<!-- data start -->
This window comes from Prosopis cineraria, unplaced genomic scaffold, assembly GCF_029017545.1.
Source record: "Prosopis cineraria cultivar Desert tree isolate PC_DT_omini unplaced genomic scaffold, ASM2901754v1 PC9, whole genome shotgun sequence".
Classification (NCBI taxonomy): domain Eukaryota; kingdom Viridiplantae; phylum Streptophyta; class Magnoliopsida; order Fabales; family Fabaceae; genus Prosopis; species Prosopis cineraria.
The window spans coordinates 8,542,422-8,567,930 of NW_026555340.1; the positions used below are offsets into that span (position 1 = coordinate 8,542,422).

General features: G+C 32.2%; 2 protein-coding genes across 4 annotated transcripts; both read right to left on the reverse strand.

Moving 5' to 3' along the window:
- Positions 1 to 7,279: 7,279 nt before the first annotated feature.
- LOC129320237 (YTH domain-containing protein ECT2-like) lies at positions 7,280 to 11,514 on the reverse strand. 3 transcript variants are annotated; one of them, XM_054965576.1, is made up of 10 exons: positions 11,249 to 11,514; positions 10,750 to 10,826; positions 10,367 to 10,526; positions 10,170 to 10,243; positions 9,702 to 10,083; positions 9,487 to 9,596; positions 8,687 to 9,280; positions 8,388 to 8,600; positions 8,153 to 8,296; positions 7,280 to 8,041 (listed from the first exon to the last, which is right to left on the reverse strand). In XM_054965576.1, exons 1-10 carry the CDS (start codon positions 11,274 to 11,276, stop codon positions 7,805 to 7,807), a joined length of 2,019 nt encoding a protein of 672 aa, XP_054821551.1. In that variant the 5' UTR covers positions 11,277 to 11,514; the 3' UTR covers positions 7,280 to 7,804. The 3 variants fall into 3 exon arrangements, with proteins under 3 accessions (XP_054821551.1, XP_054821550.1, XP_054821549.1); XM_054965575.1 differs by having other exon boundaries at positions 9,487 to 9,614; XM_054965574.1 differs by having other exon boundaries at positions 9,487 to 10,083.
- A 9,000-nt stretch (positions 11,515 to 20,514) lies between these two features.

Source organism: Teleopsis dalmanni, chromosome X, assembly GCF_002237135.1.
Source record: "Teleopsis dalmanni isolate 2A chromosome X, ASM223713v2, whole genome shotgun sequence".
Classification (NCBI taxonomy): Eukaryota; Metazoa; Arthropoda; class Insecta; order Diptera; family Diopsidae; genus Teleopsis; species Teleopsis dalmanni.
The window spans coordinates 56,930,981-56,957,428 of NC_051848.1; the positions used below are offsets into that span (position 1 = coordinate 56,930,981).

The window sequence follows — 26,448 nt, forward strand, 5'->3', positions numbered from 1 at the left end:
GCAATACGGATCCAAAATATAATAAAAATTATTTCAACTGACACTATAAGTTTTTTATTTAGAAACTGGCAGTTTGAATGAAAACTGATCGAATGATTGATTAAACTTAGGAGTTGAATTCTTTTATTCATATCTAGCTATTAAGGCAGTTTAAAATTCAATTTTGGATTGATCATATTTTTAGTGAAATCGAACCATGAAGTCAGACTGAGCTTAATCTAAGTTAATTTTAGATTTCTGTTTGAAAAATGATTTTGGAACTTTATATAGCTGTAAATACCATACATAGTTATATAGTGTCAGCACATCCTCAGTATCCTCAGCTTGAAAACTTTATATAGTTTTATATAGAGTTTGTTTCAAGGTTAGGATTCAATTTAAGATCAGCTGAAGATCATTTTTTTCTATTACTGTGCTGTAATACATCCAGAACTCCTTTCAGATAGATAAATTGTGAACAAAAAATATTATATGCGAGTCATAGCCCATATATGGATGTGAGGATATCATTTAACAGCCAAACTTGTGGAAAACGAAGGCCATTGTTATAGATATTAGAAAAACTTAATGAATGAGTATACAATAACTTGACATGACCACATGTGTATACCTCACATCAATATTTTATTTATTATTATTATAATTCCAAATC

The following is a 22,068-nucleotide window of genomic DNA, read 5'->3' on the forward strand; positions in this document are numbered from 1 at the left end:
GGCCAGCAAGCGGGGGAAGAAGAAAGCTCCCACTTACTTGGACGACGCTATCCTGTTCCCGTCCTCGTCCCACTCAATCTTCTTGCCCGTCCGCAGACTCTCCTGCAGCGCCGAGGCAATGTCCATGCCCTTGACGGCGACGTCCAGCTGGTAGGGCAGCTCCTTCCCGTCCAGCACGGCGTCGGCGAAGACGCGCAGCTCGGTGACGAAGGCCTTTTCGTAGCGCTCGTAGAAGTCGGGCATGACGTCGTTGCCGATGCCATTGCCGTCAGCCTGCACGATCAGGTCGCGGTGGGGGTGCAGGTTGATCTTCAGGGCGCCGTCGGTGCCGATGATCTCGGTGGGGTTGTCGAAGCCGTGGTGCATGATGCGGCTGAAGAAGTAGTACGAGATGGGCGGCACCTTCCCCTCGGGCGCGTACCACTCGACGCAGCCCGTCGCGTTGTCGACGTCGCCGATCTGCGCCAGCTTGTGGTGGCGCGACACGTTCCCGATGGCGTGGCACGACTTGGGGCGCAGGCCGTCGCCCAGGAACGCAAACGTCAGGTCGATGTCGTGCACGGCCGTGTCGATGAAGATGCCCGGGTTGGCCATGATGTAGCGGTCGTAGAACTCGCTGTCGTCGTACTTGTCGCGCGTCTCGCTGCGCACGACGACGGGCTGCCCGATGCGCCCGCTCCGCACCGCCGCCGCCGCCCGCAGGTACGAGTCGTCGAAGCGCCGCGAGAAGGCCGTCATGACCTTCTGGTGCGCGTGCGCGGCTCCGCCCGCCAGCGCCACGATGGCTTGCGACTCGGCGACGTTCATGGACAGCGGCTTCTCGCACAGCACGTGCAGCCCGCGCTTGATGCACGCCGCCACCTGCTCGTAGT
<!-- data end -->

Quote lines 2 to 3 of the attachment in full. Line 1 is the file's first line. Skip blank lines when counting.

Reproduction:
Source record: "Prosopis cineraria cultivar Desert tree isolate PC_DT_omini unplaced genomic scaffold, ASM2901754v1 PC9, whole genome shotgun sequence".
Classification (NCBI taxonomy): domain Eukaryota; kingdom Viridiplantae; phylum Streptophyta; class Magnoliopsida; order Fabales; family Fabaceae; genus Prosopis; species Prosopis cineraria.